Flowering crabapples are highly regarded trees for landscapes. At under 40 feet, the trees are small enough to fit into most yards without interfering with utility lines and walkways. They have characteristics for every season, including red flowers, red fruit, autumn colored leaves and interesting bark. Crabapples have a number of interesting forms, such as rounded, upright, weeping, dense and mounded. They are adaptable to various soils and climatic conditions. To top it all off, they provide a natural habitat for small wildlife.
Most flowering crabapples are sold as bare root plants at heights of 3 to 6 feet. The roots must be kept covered and protected during transplanting so they remain moist. Wet burlap or sawdust will keep them safe until planting. Make sure the soil has a crumbly texture because root-establishment is hindered by compacted soil. Spring planting is best, in well drained soils. The trees are adaptable to various soils but they prefer a soil pH of 5.5 to 6.5 for best growth.
Dig a hole that is wider than the root ball. The tree can be planted to the same depth as the nursery grew it, but the roots need to have some room at the sides to get established without being crowded. Replace the soil around the roots and tamp lightly. Water the tree slowly for good soil-to-root contact. Mulching helps trees retain moisture levels. As a rule, the tree needs an inch of water per week during the first year.
Crabapple trees don’t need fertilizing during the first year. Extension specialist R. E. Durham at the University of Kentucky recommends using 15 to 20 pounds of 10-10-10 fertilizer once per year. Most tree roots grow in a circular pattern 20 feet from the trunk. This equals out to an average of 1200 square feet of root space. Keep this in mind as you fertilize. Use gloves to hand-spread the fertilizer over the entire area.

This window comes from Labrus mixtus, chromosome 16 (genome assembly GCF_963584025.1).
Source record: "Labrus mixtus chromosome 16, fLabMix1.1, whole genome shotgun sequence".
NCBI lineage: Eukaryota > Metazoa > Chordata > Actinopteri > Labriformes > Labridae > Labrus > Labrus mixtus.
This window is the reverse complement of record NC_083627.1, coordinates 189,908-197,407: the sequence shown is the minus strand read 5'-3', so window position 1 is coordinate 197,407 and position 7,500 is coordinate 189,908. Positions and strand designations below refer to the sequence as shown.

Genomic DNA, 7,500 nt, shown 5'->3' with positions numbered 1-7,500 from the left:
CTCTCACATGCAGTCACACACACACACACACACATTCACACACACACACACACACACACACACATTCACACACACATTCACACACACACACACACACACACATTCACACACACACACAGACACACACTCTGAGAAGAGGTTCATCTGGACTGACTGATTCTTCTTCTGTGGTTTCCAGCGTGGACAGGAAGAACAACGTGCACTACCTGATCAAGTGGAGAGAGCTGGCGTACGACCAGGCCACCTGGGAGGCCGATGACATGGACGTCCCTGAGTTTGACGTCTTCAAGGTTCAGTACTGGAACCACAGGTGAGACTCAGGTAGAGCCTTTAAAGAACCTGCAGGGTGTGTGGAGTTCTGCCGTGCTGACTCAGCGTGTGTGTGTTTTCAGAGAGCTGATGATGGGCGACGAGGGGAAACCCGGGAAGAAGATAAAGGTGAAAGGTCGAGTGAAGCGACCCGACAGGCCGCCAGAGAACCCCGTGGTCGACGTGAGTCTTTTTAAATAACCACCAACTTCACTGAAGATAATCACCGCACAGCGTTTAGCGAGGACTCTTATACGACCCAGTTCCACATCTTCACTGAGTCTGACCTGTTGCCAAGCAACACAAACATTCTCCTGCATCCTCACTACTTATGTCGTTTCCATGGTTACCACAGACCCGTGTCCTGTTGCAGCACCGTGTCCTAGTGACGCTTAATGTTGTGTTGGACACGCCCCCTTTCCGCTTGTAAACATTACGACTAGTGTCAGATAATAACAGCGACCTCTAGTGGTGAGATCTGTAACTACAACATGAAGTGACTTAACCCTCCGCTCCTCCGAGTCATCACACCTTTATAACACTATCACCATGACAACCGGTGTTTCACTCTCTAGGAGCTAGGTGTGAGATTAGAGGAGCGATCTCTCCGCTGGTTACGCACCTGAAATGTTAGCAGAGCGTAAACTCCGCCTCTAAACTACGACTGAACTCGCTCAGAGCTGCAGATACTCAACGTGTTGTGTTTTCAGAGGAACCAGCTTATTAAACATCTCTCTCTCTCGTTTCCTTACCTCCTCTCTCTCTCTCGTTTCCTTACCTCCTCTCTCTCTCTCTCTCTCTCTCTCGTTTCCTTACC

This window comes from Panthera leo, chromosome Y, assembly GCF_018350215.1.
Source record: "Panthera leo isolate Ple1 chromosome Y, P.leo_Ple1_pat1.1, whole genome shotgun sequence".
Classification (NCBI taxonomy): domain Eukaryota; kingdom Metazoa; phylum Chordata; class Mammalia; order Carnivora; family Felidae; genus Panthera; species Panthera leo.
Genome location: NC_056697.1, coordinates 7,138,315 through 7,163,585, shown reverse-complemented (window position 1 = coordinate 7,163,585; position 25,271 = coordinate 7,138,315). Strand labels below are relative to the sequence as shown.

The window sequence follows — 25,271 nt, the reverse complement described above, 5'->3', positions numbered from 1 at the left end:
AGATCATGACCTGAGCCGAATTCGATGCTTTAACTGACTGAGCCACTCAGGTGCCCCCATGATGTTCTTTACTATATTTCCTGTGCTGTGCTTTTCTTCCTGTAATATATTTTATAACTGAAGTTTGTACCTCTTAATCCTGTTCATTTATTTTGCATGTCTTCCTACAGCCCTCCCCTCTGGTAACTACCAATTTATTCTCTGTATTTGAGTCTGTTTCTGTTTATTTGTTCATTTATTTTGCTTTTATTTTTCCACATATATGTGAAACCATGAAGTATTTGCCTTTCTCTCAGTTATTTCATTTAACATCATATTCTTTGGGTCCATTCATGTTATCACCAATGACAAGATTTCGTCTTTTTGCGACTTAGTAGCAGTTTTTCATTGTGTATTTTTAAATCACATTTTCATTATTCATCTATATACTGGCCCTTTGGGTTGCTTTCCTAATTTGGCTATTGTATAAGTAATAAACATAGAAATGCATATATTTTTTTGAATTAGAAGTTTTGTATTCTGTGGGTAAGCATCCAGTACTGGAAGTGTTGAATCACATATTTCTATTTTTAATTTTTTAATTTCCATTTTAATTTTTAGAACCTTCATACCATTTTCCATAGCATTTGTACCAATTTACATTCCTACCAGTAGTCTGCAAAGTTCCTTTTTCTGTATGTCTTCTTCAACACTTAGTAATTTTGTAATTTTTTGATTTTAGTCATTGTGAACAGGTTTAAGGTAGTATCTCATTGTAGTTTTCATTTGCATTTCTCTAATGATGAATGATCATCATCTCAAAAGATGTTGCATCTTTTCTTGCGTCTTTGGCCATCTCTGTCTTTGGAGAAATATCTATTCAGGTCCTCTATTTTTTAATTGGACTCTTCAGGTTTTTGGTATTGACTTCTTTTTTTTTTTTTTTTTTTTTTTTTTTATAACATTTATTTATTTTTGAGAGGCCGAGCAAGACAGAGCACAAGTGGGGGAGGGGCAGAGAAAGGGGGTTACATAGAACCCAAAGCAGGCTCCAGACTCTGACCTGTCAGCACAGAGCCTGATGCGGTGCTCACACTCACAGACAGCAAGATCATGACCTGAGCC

There are a number of diseases that affect crabapple trees, including apple scab, fire blight, cedar-apple rust and powdery mildew. In addition, some varieties are a favorite target of Japanese beetles. Extension professor Robert E. McNeil and plant pathologist John R. Hartman at the University of Kentucky evaluated 46 cultivars of crabapple trees to measure crabapple growth, ornamental value and resistance to disease and pests. Keep in mind that these findings were specific to Kentucky, USDA planting zone 6, where winter temperatures are sometimes -10 Fahrenheit.
Drs. McNeil and Hartman found excellent disease and good pest resistance in several cultivars. ‘Christmas Holly’ crabapple grows 10 to 15 feet, has gold autumn color, white bloom and red fruit. Malus floribunda grows 18 to 25 feet, has pink and white spring flowers, gold autumn color and red fruit. ‘Tschonoskii’ grows 30 feet, has gold autumn color, pink and white flowers and yellow-green fruit. Other favored varieties were ‘Silver Moon’, ‘Profusion’ and ‘David’, among others.